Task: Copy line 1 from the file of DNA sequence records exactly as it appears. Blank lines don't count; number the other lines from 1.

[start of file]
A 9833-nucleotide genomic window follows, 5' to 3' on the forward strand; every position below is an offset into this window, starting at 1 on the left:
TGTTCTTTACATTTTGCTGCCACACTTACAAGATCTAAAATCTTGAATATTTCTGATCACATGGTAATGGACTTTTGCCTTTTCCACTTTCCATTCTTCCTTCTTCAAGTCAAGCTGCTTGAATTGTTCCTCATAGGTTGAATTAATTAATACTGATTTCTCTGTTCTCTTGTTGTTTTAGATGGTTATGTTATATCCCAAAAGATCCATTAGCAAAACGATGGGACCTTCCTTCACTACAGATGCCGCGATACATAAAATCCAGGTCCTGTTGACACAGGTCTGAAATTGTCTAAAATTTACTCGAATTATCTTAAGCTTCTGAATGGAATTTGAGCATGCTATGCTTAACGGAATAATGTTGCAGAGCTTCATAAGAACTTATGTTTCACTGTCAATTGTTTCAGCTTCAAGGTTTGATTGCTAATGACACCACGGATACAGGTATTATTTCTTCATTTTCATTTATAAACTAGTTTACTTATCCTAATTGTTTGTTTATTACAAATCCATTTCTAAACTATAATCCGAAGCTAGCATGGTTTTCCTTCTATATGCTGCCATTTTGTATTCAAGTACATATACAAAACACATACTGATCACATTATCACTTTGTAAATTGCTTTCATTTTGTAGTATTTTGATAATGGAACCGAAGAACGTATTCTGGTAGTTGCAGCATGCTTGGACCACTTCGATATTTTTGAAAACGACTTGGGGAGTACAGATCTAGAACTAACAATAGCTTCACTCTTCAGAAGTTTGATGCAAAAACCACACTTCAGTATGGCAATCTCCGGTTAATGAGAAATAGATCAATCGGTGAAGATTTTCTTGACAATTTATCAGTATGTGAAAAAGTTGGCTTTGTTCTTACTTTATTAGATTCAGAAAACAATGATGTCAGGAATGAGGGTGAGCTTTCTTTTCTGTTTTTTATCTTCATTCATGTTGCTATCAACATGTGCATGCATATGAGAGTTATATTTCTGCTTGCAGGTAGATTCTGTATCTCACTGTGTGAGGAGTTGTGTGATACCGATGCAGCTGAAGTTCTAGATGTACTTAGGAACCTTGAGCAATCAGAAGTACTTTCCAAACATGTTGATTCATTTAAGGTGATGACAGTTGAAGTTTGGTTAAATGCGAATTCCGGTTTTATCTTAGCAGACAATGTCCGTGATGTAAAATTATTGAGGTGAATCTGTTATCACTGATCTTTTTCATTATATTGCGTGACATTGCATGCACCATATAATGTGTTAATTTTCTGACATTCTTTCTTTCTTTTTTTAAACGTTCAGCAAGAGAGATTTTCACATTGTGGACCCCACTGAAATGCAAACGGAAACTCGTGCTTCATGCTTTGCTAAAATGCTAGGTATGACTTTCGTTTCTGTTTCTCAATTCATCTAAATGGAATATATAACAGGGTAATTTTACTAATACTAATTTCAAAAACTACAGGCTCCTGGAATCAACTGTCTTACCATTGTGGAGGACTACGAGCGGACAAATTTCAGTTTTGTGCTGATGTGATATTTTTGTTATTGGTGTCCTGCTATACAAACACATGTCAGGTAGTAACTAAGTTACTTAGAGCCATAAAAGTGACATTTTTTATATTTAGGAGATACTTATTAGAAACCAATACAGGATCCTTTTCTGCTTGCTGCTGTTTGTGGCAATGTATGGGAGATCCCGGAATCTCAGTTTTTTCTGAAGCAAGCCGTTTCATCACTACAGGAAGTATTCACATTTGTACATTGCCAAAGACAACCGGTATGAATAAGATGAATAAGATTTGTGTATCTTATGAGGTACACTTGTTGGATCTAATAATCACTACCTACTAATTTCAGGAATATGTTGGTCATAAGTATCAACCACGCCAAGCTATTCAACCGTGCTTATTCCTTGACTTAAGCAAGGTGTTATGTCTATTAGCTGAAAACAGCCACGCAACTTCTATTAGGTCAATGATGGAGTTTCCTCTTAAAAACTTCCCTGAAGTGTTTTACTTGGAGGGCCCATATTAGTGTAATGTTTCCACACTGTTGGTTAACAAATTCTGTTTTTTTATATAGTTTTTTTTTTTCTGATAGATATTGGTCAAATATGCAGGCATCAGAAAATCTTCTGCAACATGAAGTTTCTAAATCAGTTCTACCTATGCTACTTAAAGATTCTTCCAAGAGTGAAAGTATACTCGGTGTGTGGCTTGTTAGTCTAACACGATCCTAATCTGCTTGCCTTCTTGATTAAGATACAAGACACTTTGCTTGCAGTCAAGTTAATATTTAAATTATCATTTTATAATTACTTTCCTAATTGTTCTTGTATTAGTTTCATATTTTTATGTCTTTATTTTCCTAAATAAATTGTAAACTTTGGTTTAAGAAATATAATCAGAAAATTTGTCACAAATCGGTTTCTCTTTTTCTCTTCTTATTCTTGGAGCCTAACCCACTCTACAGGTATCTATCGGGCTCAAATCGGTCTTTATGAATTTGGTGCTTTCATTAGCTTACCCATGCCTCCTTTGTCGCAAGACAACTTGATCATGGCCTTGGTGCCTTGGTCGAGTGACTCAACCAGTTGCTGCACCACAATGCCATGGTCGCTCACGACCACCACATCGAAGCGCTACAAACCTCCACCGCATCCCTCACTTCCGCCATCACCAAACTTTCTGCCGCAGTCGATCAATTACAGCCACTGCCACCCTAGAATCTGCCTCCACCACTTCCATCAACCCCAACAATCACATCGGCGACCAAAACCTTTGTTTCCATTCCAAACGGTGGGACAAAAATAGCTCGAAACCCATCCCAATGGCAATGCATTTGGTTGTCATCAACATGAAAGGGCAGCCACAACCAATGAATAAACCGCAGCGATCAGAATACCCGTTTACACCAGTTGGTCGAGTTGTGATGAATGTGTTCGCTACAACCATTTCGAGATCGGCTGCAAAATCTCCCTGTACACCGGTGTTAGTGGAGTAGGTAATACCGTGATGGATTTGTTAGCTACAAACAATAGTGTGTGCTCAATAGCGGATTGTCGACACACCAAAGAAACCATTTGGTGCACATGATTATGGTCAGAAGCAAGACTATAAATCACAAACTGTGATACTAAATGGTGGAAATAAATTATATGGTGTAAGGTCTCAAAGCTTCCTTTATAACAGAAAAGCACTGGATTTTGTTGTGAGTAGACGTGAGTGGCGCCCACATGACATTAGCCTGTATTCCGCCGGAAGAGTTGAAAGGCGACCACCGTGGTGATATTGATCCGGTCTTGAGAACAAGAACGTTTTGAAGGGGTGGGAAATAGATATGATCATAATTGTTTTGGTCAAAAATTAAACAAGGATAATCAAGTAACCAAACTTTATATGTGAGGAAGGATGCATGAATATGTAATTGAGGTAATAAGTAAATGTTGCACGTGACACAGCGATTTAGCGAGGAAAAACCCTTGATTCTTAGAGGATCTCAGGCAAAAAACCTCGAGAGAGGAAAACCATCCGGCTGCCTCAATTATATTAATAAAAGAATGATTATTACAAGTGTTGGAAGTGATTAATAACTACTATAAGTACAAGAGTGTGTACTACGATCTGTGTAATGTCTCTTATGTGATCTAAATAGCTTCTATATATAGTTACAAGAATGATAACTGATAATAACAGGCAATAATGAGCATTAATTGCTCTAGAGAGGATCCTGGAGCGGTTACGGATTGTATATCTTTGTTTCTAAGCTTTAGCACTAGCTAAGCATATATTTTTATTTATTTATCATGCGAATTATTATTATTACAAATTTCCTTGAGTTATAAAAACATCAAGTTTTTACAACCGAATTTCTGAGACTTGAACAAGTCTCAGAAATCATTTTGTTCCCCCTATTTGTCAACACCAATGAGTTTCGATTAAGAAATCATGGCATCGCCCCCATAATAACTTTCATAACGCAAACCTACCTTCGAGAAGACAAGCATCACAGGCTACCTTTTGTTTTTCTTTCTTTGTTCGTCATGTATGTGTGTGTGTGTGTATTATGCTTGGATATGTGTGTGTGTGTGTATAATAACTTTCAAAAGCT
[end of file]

A 9833-nucleotide genomic window follows, 5' to 3' on the forward strand; every position below is an offset into this window, starting at 1 on the left: